The Dip is a very short book with a few key ideas. I picked it up after reading an interview between Brian Armstrong and Ben Thompson. I can't say it was revolutionary, but the ideas hit home and it's a good reminder of how powerful the tandem of focus and determination really is.
Being 'the best in the world' is worthwhile. You choose the world.
Godin opens with the idea that most things in life follow a power law. Being the best in the world will give you outsized returns, whether that's startups, movies, or being a successful surgeon. In today's day and age, everyone is always searching for the best new restaurant, or the best medical advice. Everybody wants the best in the world!
The key thing here is that you define what your "world" looks like. If you need an urgent surgery, you are looking for a surgeon who fits your price range, is in-network, can see you tomorrow, and is an expert at that surgery. It's probably a little different from someone else who might those requirements differently.
Essentially it's the same thing as having a target audience, and speaking to that audience in a way that describes why you are best for their needs. The key though is you should be able to label what becoming "best in the world" means.
For anything worth doing, there will be a Dip
Godin then argues that for anything that you start, there will be some sort of "Dip". There will be a point where it feels like you put in extra effort, but you just aren't getting any more results. In effect: when things become hard.
I've noticed this in a lot of different startup founders that I've known throughout my career. Startups rarely "just work". There's always some hard part, that usually is about 10x harder than you anticipated going in.
You should pre-commit to either quitting or getting over the Dip.
Since you can't do everything, you need to focus and figure out which things you do actually want to accomplish in life.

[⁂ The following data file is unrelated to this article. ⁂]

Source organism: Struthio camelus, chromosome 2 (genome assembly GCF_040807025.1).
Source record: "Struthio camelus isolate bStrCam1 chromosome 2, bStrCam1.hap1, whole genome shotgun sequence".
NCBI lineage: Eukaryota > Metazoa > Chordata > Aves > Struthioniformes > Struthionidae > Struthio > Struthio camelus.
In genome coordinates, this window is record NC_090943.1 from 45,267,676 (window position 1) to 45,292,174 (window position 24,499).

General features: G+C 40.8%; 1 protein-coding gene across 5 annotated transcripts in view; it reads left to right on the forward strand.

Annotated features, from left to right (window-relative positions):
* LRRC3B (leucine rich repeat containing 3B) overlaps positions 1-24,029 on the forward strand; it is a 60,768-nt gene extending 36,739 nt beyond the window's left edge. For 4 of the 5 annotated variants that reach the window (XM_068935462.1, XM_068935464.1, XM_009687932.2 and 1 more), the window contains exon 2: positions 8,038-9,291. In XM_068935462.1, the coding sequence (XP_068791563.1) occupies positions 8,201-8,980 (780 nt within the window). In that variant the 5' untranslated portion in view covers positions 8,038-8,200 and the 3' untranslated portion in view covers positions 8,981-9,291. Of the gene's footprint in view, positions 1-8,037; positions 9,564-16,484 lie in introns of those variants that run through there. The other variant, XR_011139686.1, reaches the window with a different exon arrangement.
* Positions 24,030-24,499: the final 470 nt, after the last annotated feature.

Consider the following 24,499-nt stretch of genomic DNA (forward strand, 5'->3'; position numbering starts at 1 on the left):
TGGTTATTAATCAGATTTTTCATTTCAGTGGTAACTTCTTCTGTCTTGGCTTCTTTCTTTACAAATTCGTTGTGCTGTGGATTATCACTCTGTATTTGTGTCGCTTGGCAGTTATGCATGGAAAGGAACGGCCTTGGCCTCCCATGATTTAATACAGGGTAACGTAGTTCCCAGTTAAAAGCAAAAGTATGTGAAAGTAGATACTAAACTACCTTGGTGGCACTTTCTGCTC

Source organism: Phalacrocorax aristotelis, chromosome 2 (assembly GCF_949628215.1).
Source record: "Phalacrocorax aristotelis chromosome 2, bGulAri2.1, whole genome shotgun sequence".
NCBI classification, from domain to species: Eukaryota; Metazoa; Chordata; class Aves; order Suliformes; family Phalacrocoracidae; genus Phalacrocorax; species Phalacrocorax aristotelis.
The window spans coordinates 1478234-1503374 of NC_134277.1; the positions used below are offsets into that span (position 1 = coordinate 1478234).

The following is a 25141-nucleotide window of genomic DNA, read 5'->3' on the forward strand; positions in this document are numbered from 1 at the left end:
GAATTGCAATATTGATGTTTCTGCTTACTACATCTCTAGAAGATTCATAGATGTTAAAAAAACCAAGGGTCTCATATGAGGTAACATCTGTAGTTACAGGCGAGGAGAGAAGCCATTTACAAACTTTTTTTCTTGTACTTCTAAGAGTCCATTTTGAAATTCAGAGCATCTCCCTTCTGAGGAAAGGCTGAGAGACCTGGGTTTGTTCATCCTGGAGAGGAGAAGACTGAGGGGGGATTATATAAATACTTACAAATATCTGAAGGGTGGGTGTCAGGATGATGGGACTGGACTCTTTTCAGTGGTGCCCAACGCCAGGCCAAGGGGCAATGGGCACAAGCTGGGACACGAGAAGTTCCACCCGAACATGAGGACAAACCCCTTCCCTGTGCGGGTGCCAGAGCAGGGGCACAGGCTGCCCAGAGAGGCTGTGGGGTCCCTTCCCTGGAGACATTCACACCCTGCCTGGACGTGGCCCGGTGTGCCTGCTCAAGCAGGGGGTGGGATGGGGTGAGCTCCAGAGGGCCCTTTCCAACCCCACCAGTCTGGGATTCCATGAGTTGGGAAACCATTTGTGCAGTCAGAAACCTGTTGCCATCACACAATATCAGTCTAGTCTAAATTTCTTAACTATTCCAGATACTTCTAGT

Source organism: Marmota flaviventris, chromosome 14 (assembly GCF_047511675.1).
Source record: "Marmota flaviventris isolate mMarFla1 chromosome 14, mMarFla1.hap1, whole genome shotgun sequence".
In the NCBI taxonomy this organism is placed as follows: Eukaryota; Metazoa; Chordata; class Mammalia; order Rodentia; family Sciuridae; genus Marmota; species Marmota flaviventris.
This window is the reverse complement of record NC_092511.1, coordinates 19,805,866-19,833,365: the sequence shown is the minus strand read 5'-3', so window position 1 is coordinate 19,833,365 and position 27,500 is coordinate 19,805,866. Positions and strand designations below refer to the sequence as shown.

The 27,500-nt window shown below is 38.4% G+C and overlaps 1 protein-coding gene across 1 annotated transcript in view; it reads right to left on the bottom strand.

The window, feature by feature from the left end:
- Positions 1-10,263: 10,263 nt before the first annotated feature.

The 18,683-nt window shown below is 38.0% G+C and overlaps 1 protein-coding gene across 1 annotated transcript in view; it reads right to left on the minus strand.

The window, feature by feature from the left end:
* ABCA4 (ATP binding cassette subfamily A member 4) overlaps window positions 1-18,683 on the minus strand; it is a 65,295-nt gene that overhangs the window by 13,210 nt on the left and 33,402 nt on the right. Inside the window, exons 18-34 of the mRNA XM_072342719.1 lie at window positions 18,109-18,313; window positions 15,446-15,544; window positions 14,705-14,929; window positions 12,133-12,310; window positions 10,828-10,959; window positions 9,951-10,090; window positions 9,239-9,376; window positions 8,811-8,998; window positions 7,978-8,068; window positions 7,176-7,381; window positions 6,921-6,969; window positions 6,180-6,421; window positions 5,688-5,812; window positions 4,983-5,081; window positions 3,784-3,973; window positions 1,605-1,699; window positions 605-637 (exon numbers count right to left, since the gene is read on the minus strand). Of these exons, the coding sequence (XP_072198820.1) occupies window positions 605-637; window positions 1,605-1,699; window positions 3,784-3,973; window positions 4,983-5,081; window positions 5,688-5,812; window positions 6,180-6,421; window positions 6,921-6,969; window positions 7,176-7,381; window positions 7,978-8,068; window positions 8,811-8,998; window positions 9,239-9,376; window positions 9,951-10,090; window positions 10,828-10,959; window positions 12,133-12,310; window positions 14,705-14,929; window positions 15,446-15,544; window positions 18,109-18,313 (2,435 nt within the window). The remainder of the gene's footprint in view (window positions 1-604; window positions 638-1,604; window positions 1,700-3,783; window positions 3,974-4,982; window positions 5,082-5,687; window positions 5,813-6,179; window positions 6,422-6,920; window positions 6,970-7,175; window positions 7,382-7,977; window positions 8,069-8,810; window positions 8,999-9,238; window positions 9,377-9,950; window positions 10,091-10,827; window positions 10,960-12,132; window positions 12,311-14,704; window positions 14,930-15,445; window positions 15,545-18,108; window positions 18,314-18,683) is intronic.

There's where the idea of 'pre-committing' comes in. You should go into a new endeavor with eyes wide open about whether you want to get past the dip to achieve the reward at the end. If you don't want to do it... Godin argues that you shouldn't even start! Quit right now. Cut out the things in your life where you don't really want to be the best in the world.
For everything else, try hard to be better at it. If you do recognize there's a dip, you have a much better shot at getting over it.
The Dip is actually a useful thing
Godin argues that The Dip is actually useful, because getting over it is what makes great products great. It's roughly the same as a moat... in order to build Apple-level products, you need to nail so many little details that it becomes impossible for anyone else to come close.
To get past The Dip, remind yourself of the light at the end of the tunnel
A final useful tidbit, if you want to get through the dip, you need to remind yourself of what things look like on the other side. Whatever you're working towards, find ways to continually tie today's work to that result.
I often ask myself the inverse question while running ultramarathons: "Is this the hardest thing you've ever done?" The answer is usually "no"... so I keep going.